The journey to Aosta involved; two days, almost 900 miles, 5 tanks of fuel, 3 countries and a huge number of dead fly’s and bugs on the front of the bike and my helmet visor.
My route took me down through the UK to the channel tunnel in Folkestone. From there I went to Tignes in France. 700miles in a day!
I broke up the travel days with a couple of days in Tignes, where I was able to fit in some acclimatisation training. Cycling up the Col de l’lseran and hiking up to 3,500m on the Grand Motte. Monte Rosa is 4,634m so getting high was a good plan.
The much shorter second days travel took me over the Col du Petit Saint-Bernard, a mountain pass from France into the Aosta Valley in Italy.
Monte Rosa was first climbed in 1855. So, during this climb I wanted to £185.50 for breast cancer awareness charity, Coppafeel. (We surpassed the amount thanks to everyone’s generosity).
Arriving in Courmayeur marked the end of my journey on the bike and the start of the climb.
I met up with my friend and mountain guide Marco Tamponi and we set off to the other side of the valley. There’s always a certain amount of nerves and excitement before a climb, especially when I pack my paraglider and there’s a chance I might be flying back down.
A huge wall of 4000m peaks, the Monte Rosa Chain, extends from the Breithorn all the way across to the multiple summits of Monte Rosa.
Just a 3day trip, the plan was to get up to the first refuge, attempt a few summits on the second day, possibly staying up high and then if the weather was ok fly down on the morning of the third day.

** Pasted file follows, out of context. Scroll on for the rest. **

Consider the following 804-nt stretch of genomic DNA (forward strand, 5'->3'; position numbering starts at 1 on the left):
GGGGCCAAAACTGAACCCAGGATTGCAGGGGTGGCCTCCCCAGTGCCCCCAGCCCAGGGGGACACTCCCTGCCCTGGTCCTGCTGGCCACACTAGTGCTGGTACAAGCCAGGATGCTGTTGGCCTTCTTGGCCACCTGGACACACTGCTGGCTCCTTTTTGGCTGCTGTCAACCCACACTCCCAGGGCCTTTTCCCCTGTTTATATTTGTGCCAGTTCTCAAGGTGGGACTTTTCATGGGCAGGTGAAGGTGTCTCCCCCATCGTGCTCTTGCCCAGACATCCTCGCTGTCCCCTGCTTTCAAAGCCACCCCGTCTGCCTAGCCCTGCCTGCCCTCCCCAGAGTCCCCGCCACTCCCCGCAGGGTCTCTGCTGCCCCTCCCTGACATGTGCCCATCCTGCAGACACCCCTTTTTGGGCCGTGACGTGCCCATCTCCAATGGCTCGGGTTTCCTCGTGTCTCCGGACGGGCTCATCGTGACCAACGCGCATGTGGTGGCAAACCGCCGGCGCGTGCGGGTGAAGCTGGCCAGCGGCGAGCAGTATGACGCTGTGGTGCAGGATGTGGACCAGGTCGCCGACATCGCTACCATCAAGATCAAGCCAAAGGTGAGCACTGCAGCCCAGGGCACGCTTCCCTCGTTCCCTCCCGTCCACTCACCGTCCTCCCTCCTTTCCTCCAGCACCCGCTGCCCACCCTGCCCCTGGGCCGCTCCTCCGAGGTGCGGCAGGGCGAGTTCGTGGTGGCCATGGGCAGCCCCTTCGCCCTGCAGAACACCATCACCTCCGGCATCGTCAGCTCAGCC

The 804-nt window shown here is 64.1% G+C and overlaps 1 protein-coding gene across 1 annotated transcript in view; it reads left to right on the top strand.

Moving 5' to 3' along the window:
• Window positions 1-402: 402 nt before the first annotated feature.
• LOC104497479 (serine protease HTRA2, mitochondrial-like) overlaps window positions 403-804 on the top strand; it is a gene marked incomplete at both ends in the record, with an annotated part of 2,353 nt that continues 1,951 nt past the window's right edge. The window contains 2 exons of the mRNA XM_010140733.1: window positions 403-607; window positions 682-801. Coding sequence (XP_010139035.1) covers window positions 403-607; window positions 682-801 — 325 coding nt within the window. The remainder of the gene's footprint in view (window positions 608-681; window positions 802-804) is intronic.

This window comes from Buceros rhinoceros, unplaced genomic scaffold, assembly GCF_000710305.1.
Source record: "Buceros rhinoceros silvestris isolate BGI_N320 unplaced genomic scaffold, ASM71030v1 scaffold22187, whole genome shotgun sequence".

We reached Gressoney and stopped at Staffel. We took a series of three cable cars up to 3000m at Indren. It was a steady day. Just an hour hike up to 3,500m to the Mantova Refuge, our base for the night.
The next morning we were up at 5am and left as the sun came up. Sunrise and sunsets on any mountain are always a beautiful time.
Within a few hours we had negotiated a lot of crevasses, been enjoying the stunning views above the clouds and were on the first summit, the Balmenhorn, 4,167m.
From there we headed over to the Zumstein summit 4,563m. The ridge to the summit was very dramatic. You walk along the edge, one side plummeting away to the clouds below – it was dizzying and reminded me of the summit ridges on Everest.
The final summit, just in time for lunch, was the Capanna Regina Margherita Hut, 4,554m. The highest mountain refuge in Europe. A place I’ve wanted to go to for years. It’s a very cool hang out. There’re dorms, good food and even Wifi.
To fly or not to fly?
We took the decision to head back down to the Mantova Hut after lunch, the weather forecast was not looking great with cloud and high winds. We’d sleep there again and see what our final morning had in store for us.
I was up at 2am, 4am and 5am. Each time the conditions were not suitable for flying. Either too much cloud or too windy. We left the hut mid-morning and began our hike back down.
Marco and I were silent as we headed down. The morning light was amazing and the views were spectacular. I was deep in thought about the paragliding. Wondering if maybe we should have waited a little longer, perhaps I could have flown. It was as if Marco had read my mind, he broke the silence, and said to me, “I like this quote, a snowflake never falls in the wrong place”.